• Medicare prescription drug coverage is insurance that covers both brand-name and generic prescription drugs at participating pharmacies in your area. This coverage is in addition to your Medigap policy, and it can help protect you against unexpected drug costs. Once again, there are a number of plans to choose from, so it's wise to comparison shop.

You can find out more about these plans and much more pertaining to healthcare at

Develop an estate plan.

It's wise for everyone to begin the estate planning process as early as possible. An estate plan is important for a number of reasons, including that:

  • It helps to ensure that your money and other assets go to the people you choose. If you don't have a plan, state laws will determine your beneficiaries.
  • It specifies who will care for your minor children if you become unable to.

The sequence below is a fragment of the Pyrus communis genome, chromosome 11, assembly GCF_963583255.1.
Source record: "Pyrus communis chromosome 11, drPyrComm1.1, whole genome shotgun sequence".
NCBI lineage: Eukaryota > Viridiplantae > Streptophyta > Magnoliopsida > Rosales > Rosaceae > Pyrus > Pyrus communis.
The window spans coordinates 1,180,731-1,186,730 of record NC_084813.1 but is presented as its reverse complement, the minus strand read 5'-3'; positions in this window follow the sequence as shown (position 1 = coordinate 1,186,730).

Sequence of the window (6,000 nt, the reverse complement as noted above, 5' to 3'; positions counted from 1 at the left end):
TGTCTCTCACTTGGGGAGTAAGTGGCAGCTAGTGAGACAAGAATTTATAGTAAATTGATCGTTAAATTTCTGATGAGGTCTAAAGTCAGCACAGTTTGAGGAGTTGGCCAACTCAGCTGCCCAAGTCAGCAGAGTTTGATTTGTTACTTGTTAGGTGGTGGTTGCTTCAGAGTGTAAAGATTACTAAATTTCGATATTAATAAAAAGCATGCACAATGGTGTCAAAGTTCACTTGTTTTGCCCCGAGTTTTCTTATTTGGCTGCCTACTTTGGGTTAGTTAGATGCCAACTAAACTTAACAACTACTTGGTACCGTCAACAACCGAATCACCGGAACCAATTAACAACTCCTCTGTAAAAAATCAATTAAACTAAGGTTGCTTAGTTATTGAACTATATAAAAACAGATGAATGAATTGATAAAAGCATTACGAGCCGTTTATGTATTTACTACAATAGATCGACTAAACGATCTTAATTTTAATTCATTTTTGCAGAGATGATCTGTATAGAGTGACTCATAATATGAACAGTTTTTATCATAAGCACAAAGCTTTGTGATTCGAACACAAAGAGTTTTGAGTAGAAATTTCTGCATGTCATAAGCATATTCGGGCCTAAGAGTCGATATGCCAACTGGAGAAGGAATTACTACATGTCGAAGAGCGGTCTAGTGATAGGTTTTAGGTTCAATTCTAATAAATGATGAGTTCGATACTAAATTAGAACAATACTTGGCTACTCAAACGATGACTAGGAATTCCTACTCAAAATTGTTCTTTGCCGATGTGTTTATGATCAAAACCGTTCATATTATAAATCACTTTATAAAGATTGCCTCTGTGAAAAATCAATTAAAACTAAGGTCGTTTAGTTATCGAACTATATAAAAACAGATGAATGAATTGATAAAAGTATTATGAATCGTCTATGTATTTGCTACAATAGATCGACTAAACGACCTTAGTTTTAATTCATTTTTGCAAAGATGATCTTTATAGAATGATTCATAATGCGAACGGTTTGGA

• It may be able to minimize estate taxes and other transfer taxes.
  • It can help you avoid the costs, publicity, and delays of probate and the legal process used to value your estate, settle any debts, pay taxes, and transfer assets to your heirs.
  • It helps to ensure that you and your affairs are taken care of in the manner you wish if you become incapacitated.

An estate plan can also be crucial to family harmony. By handling your estate plan now, you can help avoid surprises later.


The information on this website is for educational purposes only. It is not intended to be a substitute for specific individualized tax, legal, or investment planning advice. Where specific advice is necessary or appropriate, consult with a qualified tax advisor, CPA, financial planner, or investment manager.